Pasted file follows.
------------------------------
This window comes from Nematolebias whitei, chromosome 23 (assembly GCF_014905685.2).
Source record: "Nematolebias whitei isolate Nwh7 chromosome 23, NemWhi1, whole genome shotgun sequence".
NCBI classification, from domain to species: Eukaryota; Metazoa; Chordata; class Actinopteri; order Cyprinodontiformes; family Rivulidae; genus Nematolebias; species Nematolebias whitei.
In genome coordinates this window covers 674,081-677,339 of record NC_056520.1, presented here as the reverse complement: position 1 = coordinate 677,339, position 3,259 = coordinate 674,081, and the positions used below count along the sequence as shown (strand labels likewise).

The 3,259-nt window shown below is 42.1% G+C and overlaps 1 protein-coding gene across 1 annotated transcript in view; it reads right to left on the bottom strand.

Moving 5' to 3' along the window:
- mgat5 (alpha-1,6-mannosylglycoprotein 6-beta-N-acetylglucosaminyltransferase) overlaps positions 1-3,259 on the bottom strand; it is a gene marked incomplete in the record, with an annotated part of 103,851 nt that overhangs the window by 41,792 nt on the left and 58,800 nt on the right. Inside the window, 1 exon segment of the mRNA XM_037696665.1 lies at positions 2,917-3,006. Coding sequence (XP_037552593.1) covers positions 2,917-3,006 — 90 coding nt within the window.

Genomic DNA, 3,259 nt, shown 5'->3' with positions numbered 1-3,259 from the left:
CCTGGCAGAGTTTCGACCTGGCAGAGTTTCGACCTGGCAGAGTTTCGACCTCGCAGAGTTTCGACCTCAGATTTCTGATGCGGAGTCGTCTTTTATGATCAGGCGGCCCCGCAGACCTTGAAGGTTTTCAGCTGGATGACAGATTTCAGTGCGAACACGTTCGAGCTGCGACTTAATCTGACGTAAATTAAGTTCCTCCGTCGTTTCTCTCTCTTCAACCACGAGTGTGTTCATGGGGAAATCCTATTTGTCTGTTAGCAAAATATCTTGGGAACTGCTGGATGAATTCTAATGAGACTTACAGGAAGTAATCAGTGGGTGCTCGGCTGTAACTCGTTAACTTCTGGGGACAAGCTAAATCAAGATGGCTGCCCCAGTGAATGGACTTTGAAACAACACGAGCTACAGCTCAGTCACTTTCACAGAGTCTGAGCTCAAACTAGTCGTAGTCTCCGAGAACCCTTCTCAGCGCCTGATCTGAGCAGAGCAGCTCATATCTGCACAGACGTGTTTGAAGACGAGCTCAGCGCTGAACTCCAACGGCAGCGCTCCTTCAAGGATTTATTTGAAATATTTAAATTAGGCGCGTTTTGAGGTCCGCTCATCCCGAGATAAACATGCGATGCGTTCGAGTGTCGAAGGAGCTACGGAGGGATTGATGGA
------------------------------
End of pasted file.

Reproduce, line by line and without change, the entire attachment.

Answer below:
This window comes from Nematolebias whitei, chromosome 23 (assembly GCF_014905685.2).
Source record: "Nematolebias whitei isolate Nwh7 chromosome 23, NemWhi1, whole genome shotgun sequence".
NCBI classification, from domain to species: Eukaryota; Metazoa; Chordata; class Actinopteri; order Cyprinodontiformes; family Rivulidae; genus Nematolebias; species Nematolebias whitei.
In genome coordinates this window covers 674,081-677,339 of record NC_056520.1, presented here as the reverse complement: position 1 = coordinate 677,339, position 3,259 = coordinate 674,081, and the positions used below count along the sequence as shown (strand labels likewise).

The 3,259-nt window shown below is 42.1% G+C and overlaps 1 protein-coding gene across 1 annotated transcript in view; it reads right to left on the bottom strand.

Moving 5' to 3' along the window:
- mgat5 (alpha-1,6-mannosylglycoprotein 6-beta-N-acetylglucosaminyltransferase) overlaps positions 1-3,259 on the bottom strand; it is a gene marked incomplete in the record, with an annotated part of 103,851 nt that overhangs the window by 41,792 nt on the left and 58,800 nt on the right. Inside the window, 1 exon segment of the mRNA XM_037696665.1 lies at positions 2,917-3,006. Coding sequence (XP_037552593.1) covers positions 2,917-3,006 — 90 coding nt within the window.

Genomic DNA, 3,259 nt, shown 5'->3' with positions numbered 1-3,259 from the left:
CCTGGCAGAGTTTCGACCTGGCAGAGTTTCGACCTGGCAGAGTTTCGACCTCGCAGAGTTTCGACCTCAGATTTCTGATGCGGAGTCGTCTTTTATGATCAGGCGGCCCCGCAGACCTTGAAGGTTTTCAGCTGGATGACAGATTTCAGTGCGAACACGTTCGAGCTGCGACTTAATCTGACGTAAATTAAGTTCCTCCGTCGTTTCTCTCTCTTCAACCACGAGTGTGTTCATGGGGAAATCCTATTTGTCTGTTAGCAAAATATCTTGGGAACTGCTGGATGAATTCTAATGAGACTTACAGGAAGTAATCAGTGGGTGCTCGGCTGTAACTCGTTAACTTCTGGGGACAAGCTAAATCAAGATGGCTGCCCCAGTGAATGGACTTTGAAACAACACGAGCTACAGCTCAGTCACTTTCACAGAGTCTGAGCTCAAACTAGTCGTAGTCTCCGAGAACCCTTCTCAGCGCCTGATCTGAGCAGAGCAGCTCATATCTGCACAGACGTGTTTGAAGACGAGCTCAGCGCTGAACTCCAACGGCAGCGCTCCTTCAAGGATTTATTTGAAATATTTAAATTAGGCGCGTTTTGAGGTCCGCTCATCCCGAGATAAACATGCGATGCGTTCGAGTGTCGAAGGAGCTACGGAGGGATTGATGGA